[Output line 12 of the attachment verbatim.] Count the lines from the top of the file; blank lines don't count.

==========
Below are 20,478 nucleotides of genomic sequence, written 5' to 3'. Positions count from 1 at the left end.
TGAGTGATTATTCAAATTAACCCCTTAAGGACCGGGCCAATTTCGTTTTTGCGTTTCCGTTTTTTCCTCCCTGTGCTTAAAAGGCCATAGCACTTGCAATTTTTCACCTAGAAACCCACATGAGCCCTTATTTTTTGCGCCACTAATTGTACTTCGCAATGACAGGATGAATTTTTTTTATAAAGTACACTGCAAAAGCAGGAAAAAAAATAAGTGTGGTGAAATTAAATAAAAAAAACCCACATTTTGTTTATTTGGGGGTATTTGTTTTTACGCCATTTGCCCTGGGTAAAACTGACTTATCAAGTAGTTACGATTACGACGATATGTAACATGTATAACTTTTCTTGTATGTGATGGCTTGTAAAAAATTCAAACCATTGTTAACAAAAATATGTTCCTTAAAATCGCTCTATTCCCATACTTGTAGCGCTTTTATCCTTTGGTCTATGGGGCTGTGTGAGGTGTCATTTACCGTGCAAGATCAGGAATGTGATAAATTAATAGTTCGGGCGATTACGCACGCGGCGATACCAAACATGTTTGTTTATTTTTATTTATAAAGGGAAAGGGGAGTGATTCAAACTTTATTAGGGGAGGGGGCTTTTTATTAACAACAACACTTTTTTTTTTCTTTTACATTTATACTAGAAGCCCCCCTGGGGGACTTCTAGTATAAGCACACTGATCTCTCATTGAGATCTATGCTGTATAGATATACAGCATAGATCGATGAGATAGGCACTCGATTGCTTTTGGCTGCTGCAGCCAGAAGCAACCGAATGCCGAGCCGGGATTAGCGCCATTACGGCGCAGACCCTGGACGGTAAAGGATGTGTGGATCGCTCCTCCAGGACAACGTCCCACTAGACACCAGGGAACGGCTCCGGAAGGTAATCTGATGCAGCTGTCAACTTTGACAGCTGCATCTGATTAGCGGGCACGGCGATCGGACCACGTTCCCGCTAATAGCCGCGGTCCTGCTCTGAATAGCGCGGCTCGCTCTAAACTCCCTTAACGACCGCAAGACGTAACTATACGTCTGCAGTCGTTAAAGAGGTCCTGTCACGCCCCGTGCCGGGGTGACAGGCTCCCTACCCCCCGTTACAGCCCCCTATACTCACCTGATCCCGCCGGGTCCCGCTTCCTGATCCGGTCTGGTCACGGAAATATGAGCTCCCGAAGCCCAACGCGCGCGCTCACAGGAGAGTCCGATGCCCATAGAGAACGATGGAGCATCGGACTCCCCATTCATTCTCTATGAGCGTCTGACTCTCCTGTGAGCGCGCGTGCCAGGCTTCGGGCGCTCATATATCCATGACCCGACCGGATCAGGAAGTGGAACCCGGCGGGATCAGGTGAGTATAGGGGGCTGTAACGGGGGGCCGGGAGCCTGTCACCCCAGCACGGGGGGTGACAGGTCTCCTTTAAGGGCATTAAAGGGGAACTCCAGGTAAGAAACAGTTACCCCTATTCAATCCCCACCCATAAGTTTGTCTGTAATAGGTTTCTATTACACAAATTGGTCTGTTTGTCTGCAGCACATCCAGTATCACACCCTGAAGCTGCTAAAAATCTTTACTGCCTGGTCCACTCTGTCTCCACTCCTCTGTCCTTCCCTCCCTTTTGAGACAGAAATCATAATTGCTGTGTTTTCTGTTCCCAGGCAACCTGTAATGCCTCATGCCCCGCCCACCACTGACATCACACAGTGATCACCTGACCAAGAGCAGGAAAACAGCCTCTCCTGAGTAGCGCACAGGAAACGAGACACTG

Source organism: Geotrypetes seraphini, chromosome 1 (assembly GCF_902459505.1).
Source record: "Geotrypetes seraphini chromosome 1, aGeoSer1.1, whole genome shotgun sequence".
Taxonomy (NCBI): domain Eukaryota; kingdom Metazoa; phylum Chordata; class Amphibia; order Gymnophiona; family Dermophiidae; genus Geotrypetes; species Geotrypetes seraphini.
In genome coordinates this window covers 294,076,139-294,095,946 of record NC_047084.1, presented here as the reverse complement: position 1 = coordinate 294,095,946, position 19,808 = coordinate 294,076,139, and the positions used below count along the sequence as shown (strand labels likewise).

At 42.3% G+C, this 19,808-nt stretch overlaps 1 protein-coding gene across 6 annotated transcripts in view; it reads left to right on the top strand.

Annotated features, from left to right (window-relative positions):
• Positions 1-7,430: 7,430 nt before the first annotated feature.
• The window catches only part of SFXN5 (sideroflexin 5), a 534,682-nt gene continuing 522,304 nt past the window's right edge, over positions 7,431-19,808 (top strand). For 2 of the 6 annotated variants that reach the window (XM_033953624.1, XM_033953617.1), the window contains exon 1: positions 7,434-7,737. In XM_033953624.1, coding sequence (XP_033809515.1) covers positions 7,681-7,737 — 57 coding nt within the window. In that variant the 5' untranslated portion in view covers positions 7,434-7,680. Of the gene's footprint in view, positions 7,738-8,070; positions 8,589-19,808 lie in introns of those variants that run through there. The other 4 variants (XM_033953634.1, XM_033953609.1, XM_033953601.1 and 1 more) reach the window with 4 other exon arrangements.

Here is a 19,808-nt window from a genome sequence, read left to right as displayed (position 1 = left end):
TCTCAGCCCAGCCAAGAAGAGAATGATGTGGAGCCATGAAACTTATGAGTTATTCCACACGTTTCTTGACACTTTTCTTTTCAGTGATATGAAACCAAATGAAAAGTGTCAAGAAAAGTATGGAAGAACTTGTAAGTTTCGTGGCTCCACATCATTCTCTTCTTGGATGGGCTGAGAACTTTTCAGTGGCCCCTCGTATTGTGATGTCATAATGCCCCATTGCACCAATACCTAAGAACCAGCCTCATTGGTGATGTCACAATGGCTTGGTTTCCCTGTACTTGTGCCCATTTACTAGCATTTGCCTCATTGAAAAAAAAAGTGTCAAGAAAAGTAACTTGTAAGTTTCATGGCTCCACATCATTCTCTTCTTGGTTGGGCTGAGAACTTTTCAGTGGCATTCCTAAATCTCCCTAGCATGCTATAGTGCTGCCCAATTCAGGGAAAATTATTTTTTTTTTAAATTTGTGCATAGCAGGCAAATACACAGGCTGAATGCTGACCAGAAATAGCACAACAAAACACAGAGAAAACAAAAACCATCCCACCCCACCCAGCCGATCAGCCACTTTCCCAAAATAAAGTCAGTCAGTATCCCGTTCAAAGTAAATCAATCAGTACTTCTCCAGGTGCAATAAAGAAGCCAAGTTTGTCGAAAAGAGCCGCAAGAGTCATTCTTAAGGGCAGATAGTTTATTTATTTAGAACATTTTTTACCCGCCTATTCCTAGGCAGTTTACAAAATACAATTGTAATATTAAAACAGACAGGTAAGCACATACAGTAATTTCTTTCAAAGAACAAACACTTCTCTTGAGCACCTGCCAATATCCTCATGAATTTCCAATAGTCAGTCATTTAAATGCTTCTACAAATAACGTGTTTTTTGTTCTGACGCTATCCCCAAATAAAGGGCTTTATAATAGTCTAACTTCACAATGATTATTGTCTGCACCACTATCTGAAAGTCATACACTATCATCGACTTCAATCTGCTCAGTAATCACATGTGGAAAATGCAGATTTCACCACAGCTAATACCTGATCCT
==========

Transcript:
TCTCAGCCCAGCCAAGAAGAGAATGATGTGGAGCCATGAAACTTATGAGTTATTCCACACGTTTCTTGACACTTTTCTTTTCAGTGATATGAAACCAAATGAAAAGTGTCAAGAAAAGTATGGAAGAACTTGTAAGTTTCGTGGCTCCACATCATTCTCTTCTTGGATGGGCTGAGAACTTTTCAGTGGCCCCTCGTATTGTGATGTCATAATGCCCCATTGCACCAATACCTAAGAACCAGCCTCATTGGTGATGTCACAATGGCTTGGTTTCCCTGTACTTGTGCCCATTTACTAGCATTTGCCTCATTGAAAAAAAAAGTGTCAAGAAAAGTAACTTGTAAGTTTCATGGCTCCACATCATTCTCTTCTTGGTTGGGCTGAGAACTTTTCAGTGGCATTCCTAAATCTCCCTAGCATGCTATAGTGCTGCCCAATTCAGGGAAAATTATTTTTTTTTTAAATTTGTGCATAGCAGGCAAATACACAGGCTGAATGCTGACCAGAAATAGCACAACAAAACACAGAGAAAACAAAAACCATCCCACCCCACCCAGCCGATCAGCCACTTTCCCAAAATAAAGTCAGTCAGTATCCCGTTCAAAGTAAATCAATCAGTACTTCTCCAGGTGCAATAAAGAAGCCAAGTTTGTCGAAAAGAGCCGCAAGAGTCATTCTTAAGGGCAGATAGTTTATTTATTTAGAACATTTTTTACCCGCCTATTCCTAGGCAGTTTACAAAATACAATTGTAATATTAAAACAGACAGGTAAGCACATACAGTAATTTCTTTCAAAGAACAAACACTTCTCTTGAGCACCTGCCAATATCCTCATGAATTTCCAATAGTCAGTCATTTAAATGCTTCTACAAATAACGTGTTTTTTGTTCTGACGCTATCCCCAAATAAAGGGCTTTATAATAGTCTAACTTCACAATGATTATTGTCTGCACCACTATCTGAAAGTCATACACTATCATCGACTTCAATCTGCTCAGTAATCACATGTGGAAAATGCAGATTTCACCACAGCTAATACCTGATCCT